Ranking Individual Income Taxes on the 2019 State Business Tax Climate Index

This week’s map examines states’ rankings on the individual income tax component of the 2019 State Business Tax Climate Index. The individual income tax component is the most heavily weighted in the Index, accounting for 30.1 percent of a state’s overall rank, because this is the component for which states have the greatest degree of structural variability.

The individual income tax is important to businesses because states tax sole proprietorships, partnerships, and in most cases, limited liability companies (LLCs) and S corporations, under the individual income tax code. However, even traditional C corporations are indirectly impacted by the individual income tax, as this tax influences the location decisions of individuals, potentially impacting the state’s labor supply.

States that score well on the Index’s individual income tax component usually have a flat, low rate with few deductions and exemptions. They also tend to protect married taxpayers from being taxed more heavily if they file jointly than they would be if filing as two single individuals. In addition, states perform better on the Index’s individual income tax component if they index their brackets, deductions, and exemptions for inflation, which improves revenue stability.  

Some states show a perfect score on the individual income tax component because they have no individual income tax and no payroll taxes besides the unemployment insurance tax: Alaska, Florida, South Dakota, and Wyoming. The next highest-scoring states are Nevada, Texas, Washington, Tennessee, and New Hampshire. Nevada taxes wage income at a low rate under the state’s Modified Business Tax but does not tax investment income. Meanwhile, Tennessee and New Hampshire tax interest and dividends but not wage income. Texas and Washington do not tax wage income, but because they apply their gross receipts taxes to LLCs and S corporations instead of taxing them under the individual income tax code, they do not receive a perfect score on this component. Other states that score well on the individual income tax component are Colorado, Illinois, Indiana, Massachusetts, Michigan, North Carolina, Pennsylvania, and Utah, because they all have a single, low tax rate.

States that score poorly on this component are those that tend to have high tax rates and very progressive bracket structures. They generally fail to index their brackets, exemptions, and deductions for inflation, do not allow the deduction of foreign or other state taxes, penalize married couples filing jointly, and do not include LLCs and S corporations under the individual income tax code. The poorest-performing states on this year’s individual income tax component are New Jersey, California, New York, Hawaii, and Minnesota.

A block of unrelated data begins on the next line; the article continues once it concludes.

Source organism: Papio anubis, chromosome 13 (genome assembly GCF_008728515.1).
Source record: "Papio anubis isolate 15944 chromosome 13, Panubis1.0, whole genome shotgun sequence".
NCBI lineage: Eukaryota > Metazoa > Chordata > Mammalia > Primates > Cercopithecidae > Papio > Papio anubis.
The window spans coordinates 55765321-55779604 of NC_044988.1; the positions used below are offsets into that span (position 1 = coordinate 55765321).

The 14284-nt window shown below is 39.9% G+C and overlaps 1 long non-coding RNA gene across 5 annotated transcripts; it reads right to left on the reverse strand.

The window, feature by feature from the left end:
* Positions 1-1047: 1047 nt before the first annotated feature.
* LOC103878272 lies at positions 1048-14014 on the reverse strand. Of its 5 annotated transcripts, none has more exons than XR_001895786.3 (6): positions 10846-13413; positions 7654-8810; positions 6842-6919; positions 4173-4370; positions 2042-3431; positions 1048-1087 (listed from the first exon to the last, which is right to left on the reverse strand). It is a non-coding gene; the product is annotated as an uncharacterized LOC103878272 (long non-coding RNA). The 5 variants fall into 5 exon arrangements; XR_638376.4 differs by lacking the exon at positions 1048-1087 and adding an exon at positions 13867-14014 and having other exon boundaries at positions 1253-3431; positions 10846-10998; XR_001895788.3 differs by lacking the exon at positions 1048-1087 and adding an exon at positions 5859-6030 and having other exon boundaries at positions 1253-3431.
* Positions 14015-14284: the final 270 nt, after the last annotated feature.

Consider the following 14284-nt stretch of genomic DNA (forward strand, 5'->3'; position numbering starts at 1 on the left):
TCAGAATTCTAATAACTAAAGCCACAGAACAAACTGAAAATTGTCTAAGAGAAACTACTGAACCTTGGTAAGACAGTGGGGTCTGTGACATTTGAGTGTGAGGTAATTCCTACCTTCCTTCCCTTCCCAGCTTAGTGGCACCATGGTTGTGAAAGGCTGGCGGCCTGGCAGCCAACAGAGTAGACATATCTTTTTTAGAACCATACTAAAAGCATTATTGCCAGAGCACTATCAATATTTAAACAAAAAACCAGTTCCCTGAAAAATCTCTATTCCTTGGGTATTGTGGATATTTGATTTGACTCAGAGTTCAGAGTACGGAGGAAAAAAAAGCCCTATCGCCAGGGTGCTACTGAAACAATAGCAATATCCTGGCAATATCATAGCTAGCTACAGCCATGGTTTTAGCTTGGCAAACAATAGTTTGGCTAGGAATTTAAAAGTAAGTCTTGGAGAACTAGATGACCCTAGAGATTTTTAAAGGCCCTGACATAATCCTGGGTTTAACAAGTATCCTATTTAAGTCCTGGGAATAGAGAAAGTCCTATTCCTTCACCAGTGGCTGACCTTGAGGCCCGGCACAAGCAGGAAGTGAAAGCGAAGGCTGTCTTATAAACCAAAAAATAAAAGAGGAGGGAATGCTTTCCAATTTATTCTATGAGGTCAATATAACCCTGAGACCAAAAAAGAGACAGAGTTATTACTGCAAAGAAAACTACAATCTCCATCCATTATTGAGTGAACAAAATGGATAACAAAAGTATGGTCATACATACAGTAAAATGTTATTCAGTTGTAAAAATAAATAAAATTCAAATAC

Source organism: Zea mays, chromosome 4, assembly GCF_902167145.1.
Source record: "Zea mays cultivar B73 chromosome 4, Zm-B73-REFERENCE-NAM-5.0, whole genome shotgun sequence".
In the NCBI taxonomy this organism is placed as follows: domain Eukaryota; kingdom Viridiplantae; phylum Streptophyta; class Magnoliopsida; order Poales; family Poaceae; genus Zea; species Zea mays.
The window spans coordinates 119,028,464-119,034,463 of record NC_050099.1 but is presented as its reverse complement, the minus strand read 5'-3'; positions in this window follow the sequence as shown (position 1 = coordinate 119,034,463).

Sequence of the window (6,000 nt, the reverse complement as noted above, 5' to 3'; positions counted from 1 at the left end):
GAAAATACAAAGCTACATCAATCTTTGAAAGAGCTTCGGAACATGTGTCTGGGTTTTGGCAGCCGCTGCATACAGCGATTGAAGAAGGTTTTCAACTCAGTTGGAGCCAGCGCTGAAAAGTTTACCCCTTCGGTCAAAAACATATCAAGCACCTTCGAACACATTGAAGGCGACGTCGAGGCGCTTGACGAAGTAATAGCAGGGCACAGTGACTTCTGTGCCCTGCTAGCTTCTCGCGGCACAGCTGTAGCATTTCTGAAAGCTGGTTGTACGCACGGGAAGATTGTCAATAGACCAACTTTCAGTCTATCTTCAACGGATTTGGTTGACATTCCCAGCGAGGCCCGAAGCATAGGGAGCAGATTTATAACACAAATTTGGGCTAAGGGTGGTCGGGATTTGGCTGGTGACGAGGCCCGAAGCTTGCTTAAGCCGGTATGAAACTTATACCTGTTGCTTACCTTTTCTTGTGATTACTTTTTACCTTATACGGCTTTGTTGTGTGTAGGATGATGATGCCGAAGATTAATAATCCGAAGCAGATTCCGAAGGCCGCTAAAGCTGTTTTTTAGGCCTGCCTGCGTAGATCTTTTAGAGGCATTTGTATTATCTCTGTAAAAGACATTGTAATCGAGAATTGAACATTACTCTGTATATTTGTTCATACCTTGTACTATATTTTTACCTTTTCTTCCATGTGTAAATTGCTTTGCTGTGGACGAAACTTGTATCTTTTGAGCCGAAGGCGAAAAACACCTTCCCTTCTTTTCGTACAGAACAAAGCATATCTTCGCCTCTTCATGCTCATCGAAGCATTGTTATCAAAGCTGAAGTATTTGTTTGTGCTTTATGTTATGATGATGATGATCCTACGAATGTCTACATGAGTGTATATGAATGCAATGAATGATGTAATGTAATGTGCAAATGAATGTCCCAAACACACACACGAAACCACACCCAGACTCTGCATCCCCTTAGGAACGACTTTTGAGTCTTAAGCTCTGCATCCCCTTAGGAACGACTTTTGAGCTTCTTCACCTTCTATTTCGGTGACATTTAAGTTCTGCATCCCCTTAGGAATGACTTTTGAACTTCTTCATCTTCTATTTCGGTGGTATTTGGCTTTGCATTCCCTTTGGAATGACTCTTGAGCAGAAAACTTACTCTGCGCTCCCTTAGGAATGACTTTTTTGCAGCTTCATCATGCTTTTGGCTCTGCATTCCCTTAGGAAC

Click the map below to see an interactive version of states’ individual income tax rankings, and then click on your state for more information about how its tax system compares both regionally and nationally.

To see whether your state’s individual income tax structure has moved up or down in the ranks in recent years, check out the table below.

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Individual Income Tax Component of the State Business Tax Climate Index (2015–2018)
 2016 Rank2017 Rank2018 Rank2019 RankChange from 2018 to 2019

Note:  A rank of 1 is best, 50 is worst. All scores are for fiscal years. DC’s score and rank do not affect other states. Source: Tax Foundation.

Alabama27282830-2
Alaska11110
Arizona18191819-1
Arkansas37393940-1
California50505049+1
Colorado141414140
Connecticut43444443+1
Delaware40404041-1
Florida11110
Georgia35353538-3
Hawaii46383847-9
Idaho222223230
Illinois111113130
Indiana151515150
Iowa394242420
Kansas19181921-2
Kentucky38373717+20
Louisiana21212232-10
Maine29252024-4
Maryland44474745+2
Massachusetts121211110
Michigan131312120
Minnesota454646460
Mississippi24242527-2
Missouri30323225+7
Montana20202122-1
Nebraska23232426-2
Nevada55550
New Hampshire99990
New Jersey48484850-2
New Mexico28292931-2
New York49494948+1
North Carolina161616160
North Dakota26272720+7
Ohio47454544+1
Oklahoma33313133-2
Oregon363636360
Pennsylvania17171718-1
Rhode Island31303029+1
South Carolina323434340
South Dakota11110
Tennessee88880
Texas66660
Utah101010100
Vermont42434337+6
Virginia34333335-2
Washington66660
West Virginia25262628-2
Wisconsin41414139+2
Wyoming11110
District of Columbia44484845+3

To learn more about how we determined these rankings, read our full methodology here.

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Author: Kevin Kaufman


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